I hope you all are doing well. If you want to do something for me, kiss a cop, flush a toilet, and drink a beer. I'll try to write again before too long - I promise.

Semper Fi,

Sunday, September 17, 2006

The appropriate bounds of discourse in the Moslem world

I was surprised by the uproar over the Pope's speech in Germany about violence in religion. Moslem critics seem to have taken remarkable umbrage at his remarks. Pope Benedict seems, from my reading of his writing, to be a very thoughtful and prayerful person. As I think I have noted previously, I had the opportunity in 2000 to meet John Paul II in two large gatherings, and was impressed at his intellectual demeanor. So when Benedict succeeded John Paul II, I was an interested, albeit non-Catholic observer.

In the speech the Pope quoted Byzantine Emperor Manuel II Palaeologus (1350-1425) on the subject of 'holy war': "Show me what new thing Mohammed has brought - and you will find evil and inhumane things, such as him having prescribed to spread the faith which he preached, by the sword." But the substance of the speech was not that small quote but the broader message about his (the Pope's) view of appropriate methods for conversion. Indeed, the Pope bracketed these remarks with something to the effect that they were a harsh view.

Benedict chose as his text an obscure document which many in the Moslem community think is not fair. But the hook that he used to talk about broader issues was just that. In a key passage in the Pope's remarks he quotes and emporer in saying that "God is not pleased by blood, and not acting reasonably is contrary to God's nature. Faith is born of the soul, not the body. Whoever would lead someone to faith, needs the ability to speak well and to reason properly, without violence or threats. To convince a reasonable soul, one does not need a strong arm, or weapons of any kind, any means of threatening a person with death." The Pope goes on to say that the attempts by any religion to forcibly convert people to its view is wrong. I am not sure what the Moslem community would find offending in that remark, unless of course they disagree with the premise.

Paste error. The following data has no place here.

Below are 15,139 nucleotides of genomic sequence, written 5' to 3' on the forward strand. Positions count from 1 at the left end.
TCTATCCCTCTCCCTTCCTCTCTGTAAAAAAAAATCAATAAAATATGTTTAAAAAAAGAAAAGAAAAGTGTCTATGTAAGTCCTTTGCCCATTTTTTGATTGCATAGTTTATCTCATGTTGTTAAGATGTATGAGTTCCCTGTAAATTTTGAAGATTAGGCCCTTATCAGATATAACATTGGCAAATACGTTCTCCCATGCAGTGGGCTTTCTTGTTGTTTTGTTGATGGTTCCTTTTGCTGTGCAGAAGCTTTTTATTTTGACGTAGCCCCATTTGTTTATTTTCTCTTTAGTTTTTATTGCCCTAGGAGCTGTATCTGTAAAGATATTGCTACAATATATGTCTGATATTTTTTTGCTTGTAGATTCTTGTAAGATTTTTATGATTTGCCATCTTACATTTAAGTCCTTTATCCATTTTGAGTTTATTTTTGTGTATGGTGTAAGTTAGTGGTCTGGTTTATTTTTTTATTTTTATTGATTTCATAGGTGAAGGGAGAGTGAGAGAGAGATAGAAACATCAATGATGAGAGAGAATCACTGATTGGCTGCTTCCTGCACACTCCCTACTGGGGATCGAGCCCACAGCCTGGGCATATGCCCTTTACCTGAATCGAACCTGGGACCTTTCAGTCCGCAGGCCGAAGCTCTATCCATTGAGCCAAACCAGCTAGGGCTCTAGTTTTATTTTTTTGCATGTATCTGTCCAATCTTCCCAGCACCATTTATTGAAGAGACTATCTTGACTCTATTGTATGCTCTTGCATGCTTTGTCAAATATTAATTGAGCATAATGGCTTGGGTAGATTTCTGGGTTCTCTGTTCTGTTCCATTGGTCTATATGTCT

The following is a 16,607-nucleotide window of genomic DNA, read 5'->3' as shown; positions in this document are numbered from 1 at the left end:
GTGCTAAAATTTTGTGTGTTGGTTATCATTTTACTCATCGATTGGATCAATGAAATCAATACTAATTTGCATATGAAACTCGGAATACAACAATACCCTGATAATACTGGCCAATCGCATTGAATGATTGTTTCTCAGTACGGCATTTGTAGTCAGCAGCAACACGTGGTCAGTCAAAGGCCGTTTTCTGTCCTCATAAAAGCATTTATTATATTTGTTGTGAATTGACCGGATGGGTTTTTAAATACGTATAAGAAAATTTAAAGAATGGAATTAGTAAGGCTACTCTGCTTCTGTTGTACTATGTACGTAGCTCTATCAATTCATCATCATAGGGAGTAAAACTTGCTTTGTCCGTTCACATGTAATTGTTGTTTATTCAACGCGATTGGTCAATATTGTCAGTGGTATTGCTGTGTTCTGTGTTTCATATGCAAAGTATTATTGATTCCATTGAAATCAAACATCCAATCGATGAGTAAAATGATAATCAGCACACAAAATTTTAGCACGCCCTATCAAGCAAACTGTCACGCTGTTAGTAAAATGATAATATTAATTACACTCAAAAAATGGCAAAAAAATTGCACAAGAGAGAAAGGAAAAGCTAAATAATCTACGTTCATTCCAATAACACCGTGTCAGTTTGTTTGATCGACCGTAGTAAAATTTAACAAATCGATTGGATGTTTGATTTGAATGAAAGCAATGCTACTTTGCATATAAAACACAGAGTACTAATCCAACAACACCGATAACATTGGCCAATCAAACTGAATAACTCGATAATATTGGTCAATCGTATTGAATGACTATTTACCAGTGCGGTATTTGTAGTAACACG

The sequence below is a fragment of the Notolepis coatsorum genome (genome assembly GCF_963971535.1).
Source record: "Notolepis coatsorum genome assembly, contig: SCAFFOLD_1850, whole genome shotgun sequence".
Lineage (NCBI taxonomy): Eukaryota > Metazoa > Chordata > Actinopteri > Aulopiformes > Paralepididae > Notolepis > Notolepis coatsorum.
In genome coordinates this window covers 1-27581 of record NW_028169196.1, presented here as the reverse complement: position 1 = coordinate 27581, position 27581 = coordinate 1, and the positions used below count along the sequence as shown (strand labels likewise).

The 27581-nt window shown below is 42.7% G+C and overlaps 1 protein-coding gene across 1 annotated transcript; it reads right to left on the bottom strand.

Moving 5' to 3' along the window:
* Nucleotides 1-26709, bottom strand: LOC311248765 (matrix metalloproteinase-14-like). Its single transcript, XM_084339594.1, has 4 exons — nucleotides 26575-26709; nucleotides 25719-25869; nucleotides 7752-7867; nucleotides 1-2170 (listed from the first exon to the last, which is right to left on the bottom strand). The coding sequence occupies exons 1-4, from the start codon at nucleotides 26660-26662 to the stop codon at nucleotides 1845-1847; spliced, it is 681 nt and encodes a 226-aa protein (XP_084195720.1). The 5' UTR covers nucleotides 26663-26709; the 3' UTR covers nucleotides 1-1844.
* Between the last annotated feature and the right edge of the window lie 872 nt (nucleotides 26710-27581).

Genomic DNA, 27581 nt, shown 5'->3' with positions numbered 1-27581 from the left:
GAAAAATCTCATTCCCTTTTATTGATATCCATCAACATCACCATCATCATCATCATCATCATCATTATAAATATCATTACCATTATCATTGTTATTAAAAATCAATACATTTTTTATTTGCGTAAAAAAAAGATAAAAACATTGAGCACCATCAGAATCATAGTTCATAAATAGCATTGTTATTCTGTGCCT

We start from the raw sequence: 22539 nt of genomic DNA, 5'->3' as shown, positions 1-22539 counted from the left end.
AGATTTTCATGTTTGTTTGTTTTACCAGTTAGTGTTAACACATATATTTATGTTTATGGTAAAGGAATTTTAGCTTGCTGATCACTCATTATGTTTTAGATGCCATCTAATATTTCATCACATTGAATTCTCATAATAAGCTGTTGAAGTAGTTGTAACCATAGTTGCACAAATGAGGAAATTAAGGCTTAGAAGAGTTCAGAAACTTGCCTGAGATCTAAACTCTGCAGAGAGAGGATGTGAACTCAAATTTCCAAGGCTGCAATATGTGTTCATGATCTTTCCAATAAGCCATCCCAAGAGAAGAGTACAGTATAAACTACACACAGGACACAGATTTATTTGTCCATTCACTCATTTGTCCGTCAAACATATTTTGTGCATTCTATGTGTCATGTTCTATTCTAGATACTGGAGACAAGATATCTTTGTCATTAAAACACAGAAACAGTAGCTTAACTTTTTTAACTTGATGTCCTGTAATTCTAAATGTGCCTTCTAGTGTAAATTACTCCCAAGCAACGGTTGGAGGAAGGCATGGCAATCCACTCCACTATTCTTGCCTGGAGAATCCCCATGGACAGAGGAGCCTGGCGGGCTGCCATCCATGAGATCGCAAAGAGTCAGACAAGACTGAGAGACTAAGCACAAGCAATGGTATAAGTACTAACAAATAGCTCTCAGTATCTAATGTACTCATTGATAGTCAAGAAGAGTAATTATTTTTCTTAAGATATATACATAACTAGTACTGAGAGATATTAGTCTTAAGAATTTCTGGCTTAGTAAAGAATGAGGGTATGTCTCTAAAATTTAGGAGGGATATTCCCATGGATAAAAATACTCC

The Pope's remarks are worth reading in their entirety. Ideally, news sources would cover the substance of the remarks and the disagreement with the substance of those remarks. but in this case they covered the "outrage" without covering the substance of his message. Moslems of true faith must begin to grapple with those in their faith who preach the unreasonable view of forced conversions. The full text of the Pope's remarks can be read here or below.

Your Eminences, Your Magnificences, Your Excellencies, Distinguished Ladies and Gentlemen,

It is a moving experience for me to be back again in the university and to be able once again to give a lecture at this podium. I think back to those years when, after a pleasant period at the Freisinger Hochschule, I began teaching at the University of Bonn. That was in 1959, in the days of the old university made up of ordinary professors. The various chairs had neither assistants nor secretaries, but in recompense there was much direct contact with students and in particular among the professors themselves. We would meet before and after lessons in the rooms of the teaching staff. There was a lively exchange with historians, philosophers, philologists and, naturally, between the two theological faculties. Once a semester there was a dies academicus, when professors from every faculty appeared before the students of the entire university, making possible a genuine experience of universitas - something that you too, Magnificent Rector, just mentioned - the experience, in other words, of the fact that despite our specializations which at times make it difficult to communicate with each other, we made up a whole, working in everything on the basis of a single rationality with its various aspects and sharing responsibility for the right use of reason - this reality became a lived experience. The university was also very proud of its two theological faculties. It was clear that, by inquiring about the reasonableness of faith, they too carried out a work which is necessarily part of the "whole" of the universitas scientiarum, even if not everyone could share the faith which theologians seek to correlate with reason as a whole. This profound sense of coherence within the universe of reason was not troubled, even when it was once reported that a colleague had said there was something odd about our university: it had two faculties devoted to something that did not exist: God. That even in the face of such radical scepticism it is still necessary and reasonable to raise the question of God through the use of reason, and to do so in the context of the tradition of the Christian faith: this, within the university as a whole, was accepted without question.